The buzz going into the second and final weekend of the Coachella Valley Music and Arts Festival was how the event's organizers and artists would pay tribute to Prince, who died Thursday, a day before the Indio festival reopened its gates.
Throughout the weekend, fans could be spotted in T-shirts with Prince's likeness, while others just wore purple. Flags in the singer's beloved color popped up on cars in parking lots and the campgrounds.
There was even a shrine in his honor close to the gates of the festival entrance: a poster announcing Prince's 2008 set at Coachella, surrounded by purple ribbons, flowers and a pink-and-purple sign with "Nothing compares to you" written in glitter.
But inside the festival, the most poignant tribute came from Prince himself.
Before Friday night's headliners LCD Soundsystem appeared, the main stage went dark and Prince's voice rang out across the Empire Polo Club field. It was accompanied by video of the singer's 2008 set at Coachella, where he covered the Radiohead song "Creep."
As Prince sang, dozens of palm trees lining the grounds were illuminated in purple courtesy of spotlights that typically turn them into myriad colors as dusk falls on the field.
"From now on, this is Prince's house" was spelled out on the mainstage screen after his video performance, and the crowd erupted into a thunderous applause.
Purple lighting illuminated the Empire Polo Club field, reminding the festival's 99,000 attendees that Prince was in the house, at least in spirit.
Artists also paid their respects throughout the desert fest.
LCD Soundsystem played an electronic dance version of Prince's "Controversy" as more lights washed the stage in purple.
Ellie Goulding sang an arresting take of "When Doves Cry" with just a slight piano accompaniment. Without prompting, the thousands of fans taking in her late Friday set joined in on the refrain of the Prince classic.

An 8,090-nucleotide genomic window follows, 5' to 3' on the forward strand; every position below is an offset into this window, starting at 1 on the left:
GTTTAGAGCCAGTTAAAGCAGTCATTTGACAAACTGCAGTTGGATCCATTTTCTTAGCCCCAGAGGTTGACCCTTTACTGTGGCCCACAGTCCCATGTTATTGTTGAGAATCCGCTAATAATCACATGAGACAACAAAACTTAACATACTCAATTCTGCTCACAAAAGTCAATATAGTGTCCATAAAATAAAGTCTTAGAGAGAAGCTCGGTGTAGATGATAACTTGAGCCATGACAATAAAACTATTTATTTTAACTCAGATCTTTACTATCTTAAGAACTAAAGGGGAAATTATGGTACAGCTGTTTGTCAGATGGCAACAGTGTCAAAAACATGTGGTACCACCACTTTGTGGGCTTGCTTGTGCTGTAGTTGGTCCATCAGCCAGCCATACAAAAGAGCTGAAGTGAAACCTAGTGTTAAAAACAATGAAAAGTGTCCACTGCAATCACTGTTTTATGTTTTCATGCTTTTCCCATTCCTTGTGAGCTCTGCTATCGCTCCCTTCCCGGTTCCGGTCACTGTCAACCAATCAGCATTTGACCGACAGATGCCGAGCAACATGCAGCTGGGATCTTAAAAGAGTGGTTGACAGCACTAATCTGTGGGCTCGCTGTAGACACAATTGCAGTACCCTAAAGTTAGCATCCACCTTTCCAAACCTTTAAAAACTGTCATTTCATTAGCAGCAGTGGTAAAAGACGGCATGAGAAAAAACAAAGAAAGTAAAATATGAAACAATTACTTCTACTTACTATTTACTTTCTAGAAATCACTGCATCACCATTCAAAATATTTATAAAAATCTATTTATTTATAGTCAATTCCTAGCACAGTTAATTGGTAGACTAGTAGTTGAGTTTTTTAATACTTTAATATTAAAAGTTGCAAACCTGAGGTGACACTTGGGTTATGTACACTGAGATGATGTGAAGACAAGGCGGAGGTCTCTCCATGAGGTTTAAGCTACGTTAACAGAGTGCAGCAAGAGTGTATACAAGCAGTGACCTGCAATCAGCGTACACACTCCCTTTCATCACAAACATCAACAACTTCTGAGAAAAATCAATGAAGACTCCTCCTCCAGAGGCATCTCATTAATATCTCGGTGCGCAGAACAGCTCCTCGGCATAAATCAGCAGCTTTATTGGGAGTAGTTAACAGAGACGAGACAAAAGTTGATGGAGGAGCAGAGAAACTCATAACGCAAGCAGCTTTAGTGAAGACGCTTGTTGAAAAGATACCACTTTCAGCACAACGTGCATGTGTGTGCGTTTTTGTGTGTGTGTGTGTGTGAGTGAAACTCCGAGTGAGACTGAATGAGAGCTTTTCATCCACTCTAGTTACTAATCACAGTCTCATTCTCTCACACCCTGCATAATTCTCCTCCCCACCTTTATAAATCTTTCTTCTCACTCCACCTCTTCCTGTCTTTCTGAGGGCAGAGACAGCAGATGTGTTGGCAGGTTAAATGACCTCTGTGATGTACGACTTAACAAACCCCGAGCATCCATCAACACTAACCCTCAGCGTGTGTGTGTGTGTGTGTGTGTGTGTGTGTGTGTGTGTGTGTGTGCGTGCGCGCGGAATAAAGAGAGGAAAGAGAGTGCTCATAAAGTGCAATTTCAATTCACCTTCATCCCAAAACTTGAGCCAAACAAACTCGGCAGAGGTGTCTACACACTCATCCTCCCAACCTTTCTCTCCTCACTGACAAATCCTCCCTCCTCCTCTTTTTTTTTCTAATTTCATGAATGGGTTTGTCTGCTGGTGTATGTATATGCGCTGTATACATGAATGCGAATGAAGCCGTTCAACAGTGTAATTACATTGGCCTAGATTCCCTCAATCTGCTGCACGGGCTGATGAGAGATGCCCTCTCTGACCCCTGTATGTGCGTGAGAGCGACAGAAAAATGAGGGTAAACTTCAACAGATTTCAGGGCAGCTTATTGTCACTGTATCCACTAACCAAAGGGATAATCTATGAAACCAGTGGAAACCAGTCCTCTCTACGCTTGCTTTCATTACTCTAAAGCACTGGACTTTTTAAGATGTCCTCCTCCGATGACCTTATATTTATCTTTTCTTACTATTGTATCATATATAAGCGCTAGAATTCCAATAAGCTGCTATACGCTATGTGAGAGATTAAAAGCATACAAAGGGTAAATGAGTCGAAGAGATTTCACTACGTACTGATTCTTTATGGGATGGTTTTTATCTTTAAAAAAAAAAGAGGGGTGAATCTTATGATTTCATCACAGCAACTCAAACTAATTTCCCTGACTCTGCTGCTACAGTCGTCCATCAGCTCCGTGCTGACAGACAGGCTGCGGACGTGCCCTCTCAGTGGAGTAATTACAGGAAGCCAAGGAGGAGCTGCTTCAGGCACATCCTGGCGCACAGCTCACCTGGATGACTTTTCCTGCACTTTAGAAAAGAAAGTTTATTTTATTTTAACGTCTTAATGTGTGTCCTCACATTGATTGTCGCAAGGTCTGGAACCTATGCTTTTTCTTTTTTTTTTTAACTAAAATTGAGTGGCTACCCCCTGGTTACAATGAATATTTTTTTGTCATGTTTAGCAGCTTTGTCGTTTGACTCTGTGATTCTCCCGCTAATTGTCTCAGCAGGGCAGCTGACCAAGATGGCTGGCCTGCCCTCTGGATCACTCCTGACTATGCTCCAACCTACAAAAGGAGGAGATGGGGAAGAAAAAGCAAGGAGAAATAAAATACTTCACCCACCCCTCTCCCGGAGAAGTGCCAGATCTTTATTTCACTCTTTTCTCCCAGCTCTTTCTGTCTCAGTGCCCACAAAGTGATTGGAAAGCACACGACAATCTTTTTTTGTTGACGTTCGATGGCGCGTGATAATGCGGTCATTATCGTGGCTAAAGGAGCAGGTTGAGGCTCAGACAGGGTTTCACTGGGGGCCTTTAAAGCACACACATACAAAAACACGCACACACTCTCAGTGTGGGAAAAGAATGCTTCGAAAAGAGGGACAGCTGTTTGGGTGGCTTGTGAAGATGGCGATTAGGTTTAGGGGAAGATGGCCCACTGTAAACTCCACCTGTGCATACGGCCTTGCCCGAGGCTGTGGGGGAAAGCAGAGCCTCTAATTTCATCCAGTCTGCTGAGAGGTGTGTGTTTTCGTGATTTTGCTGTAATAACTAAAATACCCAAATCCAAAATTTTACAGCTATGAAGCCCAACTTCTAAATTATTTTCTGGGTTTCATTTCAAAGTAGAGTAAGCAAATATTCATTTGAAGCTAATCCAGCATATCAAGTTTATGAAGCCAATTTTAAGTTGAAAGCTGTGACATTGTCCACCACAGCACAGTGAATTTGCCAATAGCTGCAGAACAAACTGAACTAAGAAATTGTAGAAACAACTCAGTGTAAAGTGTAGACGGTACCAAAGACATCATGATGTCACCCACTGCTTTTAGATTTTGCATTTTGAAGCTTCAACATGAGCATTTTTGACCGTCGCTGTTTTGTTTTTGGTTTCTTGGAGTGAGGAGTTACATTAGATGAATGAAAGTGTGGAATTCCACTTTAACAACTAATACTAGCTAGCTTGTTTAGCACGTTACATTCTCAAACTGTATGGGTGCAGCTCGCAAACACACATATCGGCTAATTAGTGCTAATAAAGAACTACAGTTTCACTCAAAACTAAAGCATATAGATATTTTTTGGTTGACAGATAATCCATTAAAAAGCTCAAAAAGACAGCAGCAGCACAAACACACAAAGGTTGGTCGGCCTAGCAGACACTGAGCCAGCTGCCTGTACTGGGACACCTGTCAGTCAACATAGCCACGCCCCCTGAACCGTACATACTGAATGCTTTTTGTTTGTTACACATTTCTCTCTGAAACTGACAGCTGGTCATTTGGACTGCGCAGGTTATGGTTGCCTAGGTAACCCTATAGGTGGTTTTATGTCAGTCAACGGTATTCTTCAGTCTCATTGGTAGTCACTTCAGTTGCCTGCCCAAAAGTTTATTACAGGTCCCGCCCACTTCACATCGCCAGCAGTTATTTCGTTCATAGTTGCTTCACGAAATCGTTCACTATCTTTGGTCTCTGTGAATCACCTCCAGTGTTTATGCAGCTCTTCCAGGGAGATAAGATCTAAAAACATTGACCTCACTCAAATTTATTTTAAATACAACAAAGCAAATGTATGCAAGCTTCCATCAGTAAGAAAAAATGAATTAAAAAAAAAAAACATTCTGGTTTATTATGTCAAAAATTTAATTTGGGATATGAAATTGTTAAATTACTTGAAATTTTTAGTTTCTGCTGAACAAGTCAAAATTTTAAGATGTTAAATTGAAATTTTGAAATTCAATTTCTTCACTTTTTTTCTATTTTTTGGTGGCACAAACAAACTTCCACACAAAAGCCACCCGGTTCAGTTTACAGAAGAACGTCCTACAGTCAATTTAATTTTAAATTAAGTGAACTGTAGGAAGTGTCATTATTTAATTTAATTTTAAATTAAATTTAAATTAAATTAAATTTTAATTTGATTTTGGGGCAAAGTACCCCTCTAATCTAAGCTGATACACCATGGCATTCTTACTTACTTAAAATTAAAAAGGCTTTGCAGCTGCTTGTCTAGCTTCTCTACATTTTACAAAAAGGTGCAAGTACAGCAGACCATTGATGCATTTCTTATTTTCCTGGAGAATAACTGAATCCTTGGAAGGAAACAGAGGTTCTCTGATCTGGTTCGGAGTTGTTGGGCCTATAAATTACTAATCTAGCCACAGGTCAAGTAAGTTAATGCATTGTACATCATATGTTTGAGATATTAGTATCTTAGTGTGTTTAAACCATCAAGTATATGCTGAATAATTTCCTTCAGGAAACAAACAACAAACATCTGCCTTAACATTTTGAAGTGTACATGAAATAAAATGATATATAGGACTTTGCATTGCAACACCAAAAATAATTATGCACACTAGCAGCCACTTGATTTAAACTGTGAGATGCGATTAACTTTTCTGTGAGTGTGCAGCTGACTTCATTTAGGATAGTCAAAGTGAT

On Saturday, when Guns N' Roses took the main stage, bassist Duff McKagan appeared with his white bass adorned in a purple, glittery decal of Prince's infamous, unpronounceable symbol.
Earlier that evening, Ice Cube, who wore purple shoes and a purple bandanna onstage, began the set by displaying a large image of Prince. "To an icon in music and entertainment, I would like to dedicate this show to my man Prince Rogers Nelson," he said.
Run the Jewels' Killer Mike kicked off his duo's set with a nod to the audience. "I want everyone to look to the sky," he said. "Prince, wherever you are, we are burning this to the ground in your name."
Prince was also a presence on smaller stages throughout the weekend.
On Friday afternoon, revered soul singer Mavis Staples stopped her set to honor the late "Purple Rain" artist.
"I lost a dear friend. He was my son … my angel," Staples told the audience of the performer who was found dead in his home studio Thursday morning at age 57. "He was the most beautiful spirit I ever met. He was a gentleman. … He was respectful."
Staples recounted meeting Prince for the first time and recording for his Paisley Park imprint, then she led the crowd in a moment of silence for "our dear friend" before singing a few lines of "Purple Rain" a cappella, which opened a rollicking take of "Wade in the Water."
Brooklyn rapper Joey Badass flashed Prince's symbol on the video screen behind him.
During another set, rising alternative-R&B singer Gallant was joined by surprise guest Jhené Aiko for a brief but touching version of "Diamonds and Pearls." And later, Gallant popped up with Sufjan Stevens to tackle "Purple Rain."
Electronic duo Jack U did a short Prince mash-up, sending a burst of confetti over the audience during a frenetic remix of "I Wanna Be Your Lover" as images of the singer flashed on the screen.
The Despacio dance tent spun Prince classics throughout the weekend as purple lights bounced off disco balls.
Though it's been close to a decade since Prince played on this very field, his presence permeated Weekend 2, reminding artists and audience alike just how lucky we were to once have him in our midst.